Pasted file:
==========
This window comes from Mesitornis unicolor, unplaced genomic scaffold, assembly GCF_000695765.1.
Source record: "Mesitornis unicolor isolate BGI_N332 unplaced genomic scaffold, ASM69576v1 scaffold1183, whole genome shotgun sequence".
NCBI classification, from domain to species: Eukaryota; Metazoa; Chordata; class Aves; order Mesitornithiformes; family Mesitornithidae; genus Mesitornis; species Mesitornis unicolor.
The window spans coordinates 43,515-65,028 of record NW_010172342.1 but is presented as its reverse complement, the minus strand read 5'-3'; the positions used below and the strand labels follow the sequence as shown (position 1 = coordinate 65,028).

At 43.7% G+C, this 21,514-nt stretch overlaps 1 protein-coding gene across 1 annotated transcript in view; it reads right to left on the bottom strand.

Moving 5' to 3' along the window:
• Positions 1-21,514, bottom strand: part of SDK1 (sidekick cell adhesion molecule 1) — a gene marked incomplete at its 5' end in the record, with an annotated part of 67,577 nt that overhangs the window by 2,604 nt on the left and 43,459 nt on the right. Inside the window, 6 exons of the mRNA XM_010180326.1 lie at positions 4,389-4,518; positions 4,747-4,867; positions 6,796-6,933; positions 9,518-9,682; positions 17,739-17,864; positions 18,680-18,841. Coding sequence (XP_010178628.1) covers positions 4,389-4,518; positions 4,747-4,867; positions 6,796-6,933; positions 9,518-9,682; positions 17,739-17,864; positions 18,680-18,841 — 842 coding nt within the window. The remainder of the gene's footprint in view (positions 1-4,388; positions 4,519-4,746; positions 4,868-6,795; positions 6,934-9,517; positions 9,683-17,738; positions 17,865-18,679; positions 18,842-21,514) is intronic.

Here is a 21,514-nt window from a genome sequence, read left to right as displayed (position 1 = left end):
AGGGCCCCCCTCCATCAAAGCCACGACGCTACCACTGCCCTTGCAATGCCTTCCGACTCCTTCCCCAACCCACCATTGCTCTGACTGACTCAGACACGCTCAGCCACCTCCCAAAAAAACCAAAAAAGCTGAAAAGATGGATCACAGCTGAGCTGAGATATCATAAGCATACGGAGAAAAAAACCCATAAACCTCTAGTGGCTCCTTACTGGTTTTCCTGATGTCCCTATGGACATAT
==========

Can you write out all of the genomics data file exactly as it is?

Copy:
This window comes from Mesitornis unicolor, unplaced genomic scaffold, assembly GCF_000695765.1.
Source record: "Mesitornis unicolor isolate BGI_N332 unplaced genomic scaffold, ASM69576v1 scaffold1183, whole genome shotgun sequence".
NCBI classification, from domain to species: Eukaryota; Metazoa; Chordata; class Aves; order Mesitornithiformes; family Mesitornithidae; genus Mesitornis; species Mesitornis unicolor.
The window spans coordinates 43,515-65,028 of record NW_010172342.1 but is presented as its reverse complement, the minus strand read 5'-3'; the positions used below and the strand labels follow the sequence as shown (position 1 = coordinate 65,028).

At 43.7% G+C, this 21,514-nt stretch overlaps 1 protein-coding gene across 1 annotated transcript in view; it reads right to left on the bottom strand.

Moving 5' to 3' along the window:
• Positions 1-21,514, bottom strand: part of SDK1 (sidekick cell adhesion molecule 1) — a gene marked incomplete at its 5' end in the record, with an annotated part of 67,577 nt that overhangs the window by 2,604 nt on the left and 43,459 nt on the right. Inside the window, 6 exons of the mRNA XM_010180326.1 lie at positions 4,389-4,518; positions 4,747-4,867; positions 6,796-6,933; positions 9,518-9,682; positions 17,739-17,864; positions 18,680-18,841. Coding sequence (XP_010178628.1) covers positions 4,389-4,518; positions 4,747-4,867; positions 6,796-6,933; positions 9,518-9,682; positions 17,739-17,864; positions 18,680-18,841 — 842 coding nt within the window. The remainder of the gene's footprint in view (positions 1-4,388; positions 4,519-4,746; positions 4,868-6,795; positions 6,934-9,517; positions 9,683-17,738; positions 17,865-18,679; positions 18,842-21,514) is intronic.

Here is a 21,514-nt window from a genome sequence, read left to right as displayed (position 1 = left end):
AGGGCCCCCCTCCATCAAAGCCACGACGCTACCACTGCCCTTGCAATGCCTTCCGACTCCTTCCCCAACCCACCATTGCTCTGACTGACTCAGACACGCTCAGCCACCTCCCAAAAAAACCAAAAAAGCTGAAAAGATGGATCACAGCTGAGCTGAGATATCATAAGCATACGGAGAAAAAAACCCATAAACCTCTAGTGGCTCCTTACTGGTTTTCCTGATGTCCCTATGGACATAT